Any stick can be a wonderful baton. It doesn't need to be fancy! It's beautifully symbolic and profoundly true as well, whisking music into the world with a simple stick. 

One way to show compassion for trees is to shake them when their branches are very laden with snow, and seem close to breaking

Trees are wonderful to play catch with. They are incredibly consistent in how much they trick you and keep you on your toes. Their arms are long, and often they toss the ball around for a while within its many arms before allowing you to scramble for it. 

It is possible to tickle a tree. 

There is a tree in Parc La Fontaine that has a large, bulbous nose and a very discerning eye, if you look at it from the proper angle. It is an enormous effort to sit on its nose. 

The body of some Pholcidae (a.k.a. Daddy Long-Leg) spiders is light upon its death. Curled up, it can float through the air like a leaf, or like the white fluff that is often attached to the milkweed seed. 

The very tips of a downy woodpeckers feathers move rapidly when it is drilling at a tree, giving it a hummingbird-like quality. When compared to our power-drills for breaking apart concrete, it is far more methodical, constantly stopping, adjusting, and reassessing where best to chip away at the bark. 

Squirrels are very, very entertaining to watch when they lick trees. This happens, as far as I know, only when there is an offering of sap in winter.  

Ants are incredibly resilient, even when being swept up. 

Children are immediately interested in what you bring the energy and excitement of discovery to.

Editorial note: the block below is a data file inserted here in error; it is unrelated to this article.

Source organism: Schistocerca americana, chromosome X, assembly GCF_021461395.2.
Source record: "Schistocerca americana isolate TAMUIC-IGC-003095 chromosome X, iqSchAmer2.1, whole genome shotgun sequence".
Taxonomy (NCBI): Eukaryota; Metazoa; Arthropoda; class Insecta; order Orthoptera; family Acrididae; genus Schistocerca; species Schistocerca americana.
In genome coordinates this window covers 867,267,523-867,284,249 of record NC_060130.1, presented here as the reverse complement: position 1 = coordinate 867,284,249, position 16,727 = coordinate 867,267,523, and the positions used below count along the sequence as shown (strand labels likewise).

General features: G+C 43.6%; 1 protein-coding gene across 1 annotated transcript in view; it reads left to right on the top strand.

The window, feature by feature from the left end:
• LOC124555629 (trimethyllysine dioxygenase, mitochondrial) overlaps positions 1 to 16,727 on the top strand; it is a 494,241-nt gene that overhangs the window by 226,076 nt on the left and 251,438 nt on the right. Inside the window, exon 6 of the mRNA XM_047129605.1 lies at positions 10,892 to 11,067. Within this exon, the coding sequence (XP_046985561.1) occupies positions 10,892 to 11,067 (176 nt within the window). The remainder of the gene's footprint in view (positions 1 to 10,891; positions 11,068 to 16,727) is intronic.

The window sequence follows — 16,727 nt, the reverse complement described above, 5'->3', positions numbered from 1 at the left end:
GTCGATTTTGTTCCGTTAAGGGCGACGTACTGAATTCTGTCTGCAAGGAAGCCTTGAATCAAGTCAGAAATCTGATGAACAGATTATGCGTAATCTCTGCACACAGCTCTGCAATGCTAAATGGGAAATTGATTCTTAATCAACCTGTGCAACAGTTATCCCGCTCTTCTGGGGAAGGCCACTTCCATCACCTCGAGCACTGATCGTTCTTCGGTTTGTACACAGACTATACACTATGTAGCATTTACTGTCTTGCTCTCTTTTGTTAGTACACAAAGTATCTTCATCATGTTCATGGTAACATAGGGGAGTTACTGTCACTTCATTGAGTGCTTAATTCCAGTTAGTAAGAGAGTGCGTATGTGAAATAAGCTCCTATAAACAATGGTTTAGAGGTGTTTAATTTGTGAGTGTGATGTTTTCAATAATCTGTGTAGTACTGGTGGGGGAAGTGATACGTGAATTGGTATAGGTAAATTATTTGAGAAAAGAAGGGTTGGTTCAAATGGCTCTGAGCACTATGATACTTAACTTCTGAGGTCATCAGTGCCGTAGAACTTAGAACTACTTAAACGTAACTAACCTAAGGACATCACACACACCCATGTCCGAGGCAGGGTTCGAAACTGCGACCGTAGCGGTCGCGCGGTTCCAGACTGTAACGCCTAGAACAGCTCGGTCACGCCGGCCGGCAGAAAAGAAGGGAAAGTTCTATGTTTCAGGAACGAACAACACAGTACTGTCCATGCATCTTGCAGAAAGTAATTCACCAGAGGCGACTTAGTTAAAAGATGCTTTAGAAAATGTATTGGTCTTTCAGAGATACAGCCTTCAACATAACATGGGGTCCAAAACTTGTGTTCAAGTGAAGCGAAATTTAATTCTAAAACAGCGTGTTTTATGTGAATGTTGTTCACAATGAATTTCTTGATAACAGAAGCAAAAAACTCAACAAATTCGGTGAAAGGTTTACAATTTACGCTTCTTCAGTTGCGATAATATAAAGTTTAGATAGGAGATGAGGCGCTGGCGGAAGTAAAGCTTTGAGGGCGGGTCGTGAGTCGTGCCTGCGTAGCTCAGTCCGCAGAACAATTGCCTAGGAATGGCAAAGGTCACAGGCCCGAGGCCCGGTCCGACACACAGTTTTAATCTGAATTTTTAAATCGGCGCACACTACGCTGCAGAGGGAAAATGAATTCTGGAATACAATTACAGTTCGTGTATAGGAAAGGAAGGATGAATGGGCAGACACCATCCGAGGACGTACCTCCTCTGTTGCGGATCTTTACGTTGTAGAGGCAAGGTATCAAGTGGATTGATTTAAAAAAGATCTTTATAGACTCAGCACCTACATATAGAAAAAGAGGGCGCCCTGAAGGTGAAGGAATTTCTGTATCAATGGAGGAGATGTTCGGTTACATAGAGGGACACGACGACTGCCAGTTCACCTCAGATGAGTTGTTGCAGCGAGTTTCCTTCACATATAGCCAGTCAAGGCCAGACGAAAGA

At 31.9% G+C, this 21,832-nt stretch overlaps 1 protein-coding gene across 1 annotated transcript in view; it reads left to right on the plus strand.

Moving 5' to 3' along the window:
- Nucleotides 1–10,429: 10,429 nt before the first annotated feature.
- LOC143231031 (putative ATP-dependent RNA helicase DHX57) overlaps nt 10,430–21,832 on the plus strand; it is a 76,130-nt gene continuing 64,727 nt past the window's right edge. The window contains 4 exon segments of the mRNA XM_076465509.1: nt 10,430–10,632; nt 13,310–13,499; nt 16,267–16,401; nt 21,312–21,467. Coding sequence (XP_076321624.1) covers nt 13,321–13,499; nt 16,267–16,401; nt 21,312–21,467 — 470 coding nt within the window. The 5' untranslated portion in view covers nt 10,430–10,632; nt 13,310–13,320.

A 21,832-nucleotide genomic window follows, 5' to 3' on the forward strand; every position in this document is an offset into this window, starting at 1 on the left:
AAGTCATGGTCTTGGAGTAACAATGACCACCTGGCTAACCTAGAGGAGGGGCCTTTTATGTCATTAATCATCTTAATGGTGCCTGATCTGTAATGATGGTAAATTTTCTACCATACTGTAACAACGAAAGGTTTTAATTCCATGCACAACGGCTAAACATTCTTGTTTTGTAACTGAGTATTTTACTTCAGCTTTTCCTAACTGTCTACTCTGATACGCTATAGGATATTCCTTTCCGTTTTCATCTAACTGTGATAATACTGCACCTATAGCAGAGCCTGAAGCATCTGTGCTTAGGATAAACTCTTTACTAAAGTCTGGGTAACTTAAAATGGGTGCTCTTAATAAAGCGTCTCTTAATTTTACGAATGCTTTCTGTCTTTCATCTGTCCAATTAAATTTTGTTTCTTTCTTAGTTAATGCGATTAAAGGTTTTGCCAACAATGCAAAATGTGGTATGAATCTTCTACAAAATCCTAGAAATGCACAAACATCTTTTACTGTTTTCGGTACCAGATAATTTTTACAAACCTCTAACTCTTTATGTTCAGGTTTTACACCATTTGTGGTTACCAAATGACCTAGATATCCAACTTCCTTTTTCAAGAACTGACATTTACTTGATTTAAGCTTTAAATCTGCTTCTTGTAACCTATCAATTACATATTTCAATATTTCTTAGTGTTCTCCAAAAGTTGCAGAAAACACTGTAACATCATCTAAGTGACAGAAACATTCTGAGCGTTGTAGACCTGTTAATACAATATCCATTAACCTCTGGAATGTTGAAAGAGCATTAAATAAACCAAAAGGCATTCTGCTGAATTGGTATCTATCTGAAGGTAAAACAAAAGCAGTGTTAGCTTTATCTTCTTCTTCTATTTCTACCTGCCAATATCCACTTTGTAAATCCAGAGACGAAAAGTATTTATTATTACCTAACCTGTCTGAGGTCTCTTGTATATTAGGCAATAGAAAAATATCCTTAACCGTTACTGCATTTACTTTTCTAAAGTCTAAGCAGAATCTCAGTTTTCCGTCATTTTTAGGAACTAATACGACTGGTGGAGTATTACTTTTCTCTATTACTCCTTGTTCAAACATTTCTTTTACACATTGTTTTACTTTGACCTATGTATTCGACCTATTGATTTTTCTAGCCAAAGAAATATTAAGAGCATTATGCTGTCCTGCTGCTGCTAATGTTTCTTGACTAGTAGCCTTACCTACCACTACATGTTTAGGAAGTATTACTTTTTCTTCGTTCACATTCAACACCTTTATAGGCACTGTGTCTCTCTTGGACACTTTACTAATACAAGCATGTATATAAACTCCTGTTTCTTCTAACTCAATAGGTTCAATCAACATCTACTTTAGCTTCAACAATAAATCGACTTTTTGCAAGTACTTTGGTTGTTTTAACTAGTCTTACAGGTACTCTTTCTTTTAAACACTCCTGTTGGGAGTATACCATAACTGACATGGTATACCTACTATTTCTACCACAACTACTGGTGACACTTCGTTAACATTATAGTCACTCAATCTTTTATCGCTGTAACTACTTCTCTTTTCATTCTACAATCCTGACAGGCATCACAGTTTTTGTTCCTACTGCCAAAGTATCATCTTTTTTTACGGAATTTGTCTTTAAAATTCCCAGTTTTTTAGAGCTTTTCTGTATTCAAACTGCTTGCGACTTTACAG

If you whistle while juggling with balls in Parc La Fontaine, you will soon be surrounded by squirrels who think the balls are food. This is a wonderful way to be in good company quickly, and is also fascinating, in that one can reflect on all the people who have used the same call to feed the squirrels in the past. One could say that over hundreds of years, we have shaped the minds of these animals through a specific thing we do with our lips.  

La manière dont la fumée se déplace est la même que celle dont les spores se forment dans l'air, ce qui équivaut à ce que tout un troupeau d'oiseaux se déplace, se repliant sur lui-même dans le ciel comme une courtepointe jetée en l'air.

If you look through the very tip of a bushy squirrel tail, you will find that you can see partially through it, and that it provides an aesthetically beautiful screen through which to see whatever it is that lies on the other side, be it the sky, bark, leaves, grass or soil. 

Il y a une certaine espèce d'arbre qui vit dans le parc La Fontaine qu'une famille très spécifique d'oiseaux mange vers midi en décembre. Le fruit ressemble à de nombreux petits cassis contenus dans un bouquet.

There are grapevines that are happily planted around Montréal, existing mainly in alleys in the tiniest plots of soil, that still have many grapes on them in the winter. This may imply that people left them as gifts for the birds, or people who live there do not know it is an edible grapevine or perhaps they are taking a stab at making ice wine. 

Il existe de petits microclimats tout autour de l'Art Neuf grâce à leurs bouches d'aération.